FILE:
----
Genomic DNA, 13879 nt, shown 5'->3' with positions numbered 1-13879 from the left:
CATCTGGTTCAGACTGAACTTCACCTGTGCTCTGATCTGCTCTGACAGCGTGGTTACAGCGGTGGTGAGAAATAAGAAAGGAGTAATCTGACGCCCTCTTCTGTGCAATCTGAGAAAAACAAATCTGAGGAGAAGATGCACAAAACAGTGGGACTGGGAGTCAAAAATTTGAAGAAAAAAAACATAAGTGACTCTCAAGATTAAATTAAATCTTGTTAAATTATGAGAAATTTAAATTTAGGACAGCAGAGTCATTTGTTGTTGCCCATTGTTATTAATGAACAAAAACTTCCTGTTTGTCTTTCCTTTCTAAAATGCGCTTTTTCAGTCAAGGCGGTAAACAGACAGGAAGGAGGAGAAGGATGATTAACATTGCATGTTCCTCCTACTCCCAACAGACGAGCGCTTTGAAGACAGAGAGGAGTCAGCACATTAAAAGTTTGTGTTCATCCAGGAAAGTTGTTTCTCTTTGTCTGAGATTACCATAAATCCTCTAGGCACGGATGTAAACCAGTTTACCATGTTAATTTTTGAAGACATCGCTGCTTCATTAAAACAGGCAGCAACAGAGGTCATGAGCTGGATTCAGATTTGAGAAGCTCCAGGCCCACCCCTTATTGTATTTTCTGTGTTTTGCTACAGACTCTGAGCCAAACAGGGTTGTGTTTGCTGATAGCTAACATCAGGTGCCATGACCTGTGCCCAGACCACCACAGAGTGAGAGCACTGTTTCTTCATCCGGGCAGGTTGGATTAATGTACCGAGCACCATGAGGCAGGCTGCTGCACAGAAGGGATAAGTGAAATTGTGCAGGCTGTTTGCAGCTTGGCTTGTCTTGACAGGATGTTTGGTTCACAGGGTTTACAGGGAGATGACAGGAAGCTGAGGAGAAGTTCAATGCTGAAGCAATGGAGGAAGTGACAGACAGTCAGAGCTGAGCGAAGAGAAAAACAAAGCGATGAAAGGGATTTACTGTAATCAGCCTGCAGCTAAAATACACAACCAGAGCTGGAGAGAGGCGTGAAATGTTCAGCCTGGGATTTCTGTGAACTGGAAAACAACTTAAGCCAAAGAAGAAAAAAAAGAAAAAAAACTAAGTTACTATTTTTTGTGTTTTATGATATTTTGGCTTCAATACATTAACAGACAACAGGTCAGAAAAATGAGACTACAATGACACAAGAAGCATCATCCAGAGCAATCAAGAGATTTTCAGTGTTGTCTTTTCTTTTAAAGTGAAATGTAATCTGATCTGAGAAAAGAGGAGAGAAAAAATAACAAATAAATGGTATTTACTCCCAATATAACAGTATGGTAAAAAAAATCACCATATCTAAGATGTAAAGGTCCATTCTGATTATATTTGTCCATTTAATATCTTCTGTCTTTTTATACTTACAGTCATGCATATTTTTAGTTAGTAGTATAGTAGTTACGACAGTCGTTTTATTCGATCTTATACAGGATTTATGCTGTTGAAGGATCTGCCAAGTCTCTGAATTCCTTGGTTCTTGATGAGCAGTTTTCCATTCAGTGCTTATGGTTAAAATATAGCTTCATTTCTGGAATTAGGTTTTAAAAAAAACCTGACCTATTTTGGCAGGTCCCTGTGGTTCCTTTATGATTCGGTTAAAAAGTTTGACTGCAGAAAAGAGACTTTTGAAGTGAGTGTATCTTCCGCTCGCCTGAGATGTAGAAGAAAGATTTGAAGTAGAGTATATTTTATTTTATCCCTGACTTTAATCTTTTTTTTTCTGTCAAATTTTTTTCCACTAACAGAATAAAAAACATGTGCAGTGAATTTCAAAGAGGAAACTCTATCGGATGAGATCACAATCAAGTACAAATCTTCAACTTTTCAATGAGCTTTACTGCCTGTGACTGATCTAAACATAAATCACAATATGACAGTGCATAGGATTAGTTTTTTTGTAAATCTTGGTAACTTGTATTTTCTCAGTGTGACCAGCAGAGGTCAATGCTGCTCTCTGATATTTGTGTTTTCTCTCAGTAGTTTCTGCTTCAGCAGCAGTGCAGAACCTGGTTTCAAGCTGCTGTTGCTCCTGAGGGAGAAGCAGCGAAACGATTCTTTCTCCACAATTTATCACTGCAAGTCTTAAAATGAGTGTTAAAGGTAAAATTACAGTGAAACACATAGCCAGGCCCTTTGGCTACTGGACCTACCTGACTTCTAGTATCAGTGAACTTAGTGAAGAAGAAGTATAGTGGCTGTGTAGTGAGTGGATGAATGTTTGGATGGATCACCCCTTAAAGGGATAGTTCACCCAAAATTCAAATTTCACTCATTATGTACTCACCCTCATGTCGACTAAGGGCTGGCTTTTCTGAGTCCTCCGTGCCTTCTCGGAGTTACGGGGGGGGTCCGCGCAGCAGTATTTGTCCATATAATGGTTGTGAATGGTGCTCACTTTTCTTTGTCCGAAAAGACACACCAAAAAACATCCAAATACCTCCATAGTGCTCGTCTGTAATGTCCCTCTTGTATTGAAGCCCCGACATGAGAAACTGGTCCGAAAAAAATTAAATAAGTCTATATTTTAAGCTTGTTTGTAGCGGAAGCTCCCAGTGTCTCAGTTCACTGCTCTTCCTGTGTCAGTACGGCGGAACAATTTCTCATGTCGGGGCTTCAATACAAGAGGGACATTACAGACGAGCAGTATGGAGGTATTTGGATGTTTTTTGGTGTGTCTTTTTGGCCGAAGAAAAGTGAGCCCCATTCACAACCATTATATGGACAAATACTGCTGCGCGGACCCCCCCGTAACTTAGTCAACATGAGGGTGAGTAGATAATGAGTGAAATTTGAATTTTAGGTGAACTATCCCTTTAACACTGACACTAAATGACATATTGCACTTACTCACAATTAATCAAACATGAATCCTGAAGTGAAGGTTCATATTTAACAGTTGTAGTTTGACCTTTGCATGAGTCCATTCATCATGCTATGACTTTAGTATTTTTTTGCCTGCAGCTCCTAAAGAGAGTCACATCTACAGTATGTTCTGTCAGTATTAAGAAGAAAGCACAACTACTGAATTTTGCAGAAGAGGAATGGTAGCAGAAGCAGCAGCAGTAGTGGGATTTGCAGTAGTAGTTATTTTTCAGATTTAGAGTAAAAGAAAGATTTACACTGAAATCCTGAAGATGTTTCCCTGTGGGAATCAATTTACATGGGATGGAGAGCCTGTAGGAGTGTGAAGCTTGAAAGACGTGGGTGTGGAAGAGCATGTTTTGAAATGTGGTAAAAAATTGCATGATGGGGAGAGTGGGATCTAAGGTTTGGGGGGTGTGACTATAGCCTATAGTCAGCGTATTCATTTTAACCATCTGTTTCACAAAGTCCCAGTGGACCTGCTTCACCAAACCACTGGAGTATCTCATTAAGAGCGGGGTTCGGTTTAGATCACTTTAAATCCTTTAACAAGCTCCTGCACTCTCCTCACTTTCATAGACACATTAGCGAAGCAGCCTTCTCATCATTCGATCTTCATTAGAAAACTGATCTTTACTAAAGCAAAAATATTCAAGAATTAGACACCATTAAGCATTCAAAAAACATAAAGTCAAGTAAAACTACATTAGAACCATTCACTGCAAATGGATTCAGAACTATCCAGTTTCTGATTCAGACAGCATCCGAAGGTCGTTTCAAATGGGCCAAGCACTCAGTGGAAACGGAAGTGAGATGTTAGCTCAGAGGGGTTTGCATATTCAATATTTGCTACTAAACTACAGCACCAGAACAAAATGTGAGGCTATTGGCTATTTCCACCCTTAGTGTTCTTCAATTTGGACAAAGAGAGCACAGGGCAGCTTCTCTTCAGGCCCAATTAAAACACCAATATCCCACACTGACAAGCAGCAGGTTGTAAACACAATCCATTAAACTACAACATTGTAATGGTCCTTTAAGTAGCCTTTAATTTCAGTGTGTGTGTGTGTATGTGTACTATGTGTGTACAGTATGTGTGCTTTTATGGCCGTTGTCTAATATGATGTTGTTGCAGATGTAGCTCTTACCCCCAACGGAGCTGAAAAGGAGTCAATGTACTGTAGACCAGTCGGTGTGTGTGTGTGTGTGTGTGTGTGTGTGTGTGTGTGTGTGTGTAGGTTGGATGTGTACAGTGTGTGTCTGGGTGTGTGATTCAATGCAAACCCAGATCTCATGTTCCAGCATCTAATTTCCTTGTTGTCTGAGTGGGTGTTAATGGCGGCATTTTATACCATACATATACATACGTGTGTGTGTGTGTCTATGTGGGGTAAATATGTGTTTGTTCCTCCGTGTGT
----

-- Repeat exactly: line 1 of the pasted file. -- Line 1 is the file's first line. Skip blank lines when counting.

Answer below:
Genomic DNA, 13879 nt, shown 5'->3' with positions numbered 1-13879 from the left: